Slice is a cutting-edge way to stay on top of your online shopping

by Marty Gabel

The press release from the folks at Slice states that the app saves time, tracks your packages and gets you organized. It’s a straightforward premise and this clever app works very well. While using it I had one of those “why hadn’t anyone else though of this before?” moments.

You have to give Slice access to your email account directly. Only Gmail or Yahoo! mail accounts work right now, so if you use another provider, or have shopping orders from another country, Slice isn’t so effective currently. Clearly, some folks might have issues granting an app purchase to the deepest depths of their email account, but Slice has a full privacy policy and disclosure about what it does.

Slice works its magic and plows through your email tracking down online shopping orders. Once its done, it lets you know how many orders are on their way and from which particular merchant and you can easily track them too. Even smarter, it detects all your older orders (providing you’ve kept the emails) so you can see a full history of them, even down to the dollar amount spent.

It’s really quite clever and the app’s design is colorful, clean and easy to navigate. You don’t need to type in multi-digit tracking numbers for FedEx, UPS or USPS and trawl your way through emails trying to find them. The app easily detects them and you can see where your package is at any given moment. Slice also offers push notifications to let you know when your item was delivered.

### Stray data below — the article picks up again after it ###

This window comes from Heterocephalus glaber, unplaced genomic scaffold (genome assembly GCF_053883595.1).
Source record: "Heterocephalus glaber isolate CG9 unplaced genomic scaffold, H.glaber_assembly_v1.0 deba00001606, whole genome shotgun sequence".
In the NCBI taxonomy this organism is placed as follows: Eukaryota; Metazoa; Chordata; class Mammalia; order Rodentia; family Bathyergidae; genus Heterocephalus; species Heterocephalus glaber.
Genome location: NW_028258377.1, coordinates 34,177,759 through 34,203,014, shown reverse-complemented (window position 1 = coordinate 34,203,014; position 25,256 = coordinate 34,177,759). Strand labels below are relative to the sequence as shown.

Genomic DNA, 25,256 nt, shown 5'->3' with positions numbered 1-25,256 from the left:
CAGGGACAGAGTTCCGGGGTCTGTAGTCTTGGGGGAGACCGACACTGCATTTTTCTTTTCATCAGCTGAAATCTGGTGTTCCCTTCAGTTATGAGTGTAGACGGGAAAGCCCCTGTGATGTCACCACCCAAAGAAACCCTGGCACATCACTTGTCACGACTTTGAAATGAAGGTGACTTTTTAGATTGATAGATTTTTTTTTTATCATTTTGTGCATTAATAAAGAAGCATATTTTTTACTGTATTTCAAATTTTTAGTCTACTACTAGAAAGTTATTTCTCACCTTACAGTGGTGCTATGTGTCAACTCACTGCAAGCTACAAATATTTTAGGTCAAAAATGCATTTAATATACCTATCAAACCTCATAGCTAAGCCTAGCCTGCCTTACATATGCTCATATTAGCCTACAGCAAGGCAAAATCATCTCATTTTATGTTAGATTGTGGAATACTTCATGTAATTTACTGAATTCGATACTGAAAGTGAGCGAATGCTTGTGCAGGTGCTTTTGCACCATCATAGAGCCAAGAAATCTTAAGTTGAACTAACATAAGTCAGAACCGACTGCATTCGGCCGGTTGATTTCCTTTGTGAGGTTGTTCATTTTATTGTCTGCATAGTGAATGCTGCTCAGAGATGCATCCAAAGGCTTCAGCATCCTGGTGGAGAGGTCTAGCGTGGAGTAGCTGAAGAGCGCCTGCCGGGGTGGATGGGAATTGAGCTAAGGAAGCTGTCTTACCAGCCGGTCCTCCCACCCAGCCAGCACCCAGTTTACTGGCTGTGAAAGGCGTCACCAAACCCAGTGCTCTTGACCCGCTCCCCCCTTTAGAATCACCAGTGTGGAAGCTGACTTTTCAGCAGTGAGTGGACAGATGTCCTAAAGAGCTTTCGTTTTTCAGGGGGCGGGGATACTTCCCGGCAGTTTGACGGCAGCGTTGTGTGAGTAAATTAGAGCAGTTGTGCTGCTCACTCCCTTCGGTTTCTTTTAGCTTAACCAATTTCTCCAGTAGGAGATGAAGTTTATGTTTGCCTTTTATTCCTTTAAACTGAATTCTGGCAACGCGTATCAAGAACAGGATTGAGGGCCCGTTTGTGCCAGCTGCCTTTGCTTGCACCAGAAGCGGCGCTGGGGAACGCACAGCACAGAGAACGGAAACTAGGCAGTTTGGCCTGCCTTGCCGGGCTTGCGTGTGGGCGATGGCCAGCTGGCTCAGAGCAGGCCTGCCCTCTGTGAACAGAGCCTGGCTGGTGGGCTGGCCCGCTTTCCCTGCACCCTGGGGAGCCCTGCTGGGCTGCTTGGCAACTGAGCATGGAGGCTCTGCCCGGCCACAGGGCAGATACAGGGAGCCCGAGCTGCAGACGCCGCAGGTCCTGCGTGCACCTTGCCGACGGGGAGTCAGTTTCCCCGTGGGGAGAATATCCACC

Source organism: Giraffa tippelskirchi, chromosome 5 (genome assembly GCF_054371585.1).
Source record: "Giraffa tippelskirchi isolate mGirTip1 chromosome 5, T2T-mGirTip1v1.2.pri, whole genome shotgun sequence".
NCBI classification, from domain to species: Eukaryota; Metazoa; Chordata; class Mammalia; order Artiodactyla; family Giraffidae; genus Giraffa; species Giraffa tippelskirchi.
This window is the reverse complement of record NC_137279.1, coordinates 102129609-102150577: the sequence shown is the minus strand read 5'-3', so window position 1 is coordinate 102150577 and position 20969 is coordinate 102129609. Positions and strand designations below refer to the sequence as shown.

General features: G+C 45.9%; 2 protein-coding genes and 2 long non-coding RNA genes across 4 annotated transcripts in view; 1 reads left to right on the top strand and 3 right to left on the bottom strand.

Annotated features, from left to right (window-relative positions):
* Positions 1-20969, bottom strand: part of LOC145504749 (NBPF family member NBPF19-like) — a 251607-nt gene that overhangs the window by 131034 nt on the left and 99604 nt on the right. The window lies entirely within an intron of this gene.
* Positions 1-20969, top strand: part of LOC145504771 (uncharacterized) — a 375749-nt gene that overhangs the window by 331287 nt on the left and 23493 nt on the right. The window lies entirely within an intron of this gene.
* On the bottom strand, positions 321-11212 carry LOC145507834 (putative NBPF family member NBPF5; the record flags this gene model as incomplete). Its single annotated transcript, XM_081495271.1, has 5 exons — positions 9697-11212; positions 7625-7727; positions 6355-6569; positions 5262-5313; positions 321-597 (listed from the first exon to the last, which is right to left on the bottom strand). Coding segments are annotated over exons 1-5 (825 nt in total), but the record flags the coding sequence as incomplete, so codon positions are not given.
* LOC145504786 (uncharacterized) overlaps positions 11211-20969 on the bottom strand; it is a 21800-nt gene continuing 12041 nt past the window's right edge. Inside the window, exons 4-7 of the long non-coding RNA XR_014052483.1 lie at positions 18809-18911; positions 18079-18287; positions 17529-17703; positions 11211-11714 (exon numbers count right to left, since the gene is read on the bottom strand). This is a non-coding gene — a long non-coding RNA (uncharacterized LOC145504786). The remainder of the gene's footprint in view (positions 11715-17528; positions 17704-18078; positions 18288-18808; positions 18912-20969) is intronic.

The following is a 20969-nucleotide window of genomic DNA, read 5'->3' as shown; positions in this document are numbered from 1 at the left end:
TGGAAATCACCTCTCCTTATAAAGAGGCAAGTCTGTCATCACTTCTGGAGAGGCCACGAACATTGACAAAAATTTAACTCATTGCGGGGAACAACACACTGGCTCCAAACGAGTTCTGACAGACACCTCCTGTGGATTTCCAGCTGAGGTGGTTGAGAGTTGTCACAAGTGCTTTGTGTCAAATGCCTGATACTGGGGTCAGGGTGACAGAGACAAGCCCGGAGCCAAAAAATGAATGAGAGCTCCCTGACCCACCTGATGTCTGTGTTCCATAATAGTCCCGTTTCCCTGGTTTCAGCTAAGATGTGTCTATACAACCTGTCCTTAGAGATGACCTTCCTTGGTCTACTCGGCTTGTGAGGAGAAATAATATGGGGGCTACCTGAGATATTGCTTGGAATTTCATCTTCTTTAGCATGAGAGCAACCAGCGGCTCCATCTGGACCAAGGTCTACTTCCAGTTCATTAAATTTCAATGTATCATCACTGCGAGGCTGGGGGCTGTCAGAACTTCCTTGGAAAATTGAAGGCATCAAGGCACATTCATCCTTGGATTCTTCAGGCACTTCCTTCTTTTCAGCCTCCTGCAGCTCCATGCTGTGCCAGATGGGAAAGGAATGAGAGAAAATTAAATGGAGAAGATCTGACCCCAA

The historical element of Slice is quite effective too as it keeps all your receipts in one place so you know how much you’ve spent. It’s an easy way to track your spending if you’re on a budget or if you need to send items back for an exchange or refund.

Apparently, Slice can also keep track of daily deals from places like Groupon and LivingSocial, but I didn’t detect any of those in my email. I thought it was quite cute that this Android app even tracked my iTunes App Store purchases (hi, Apple!), Intuit tax return payments, and even old concert tickets. My only regret was deleting many of my more recent purchase emails (I like a clean inbox), but I can see the app being effective for future orders.

There’s still work to be done here. Some reviewers in the Market claim that not all their orders were correctly detected, but I was still impressed with the results. And hopefully, the nice folks at Slice will open up their app to detect different email accounts so it can get wider uptake and iron out any other gremlins.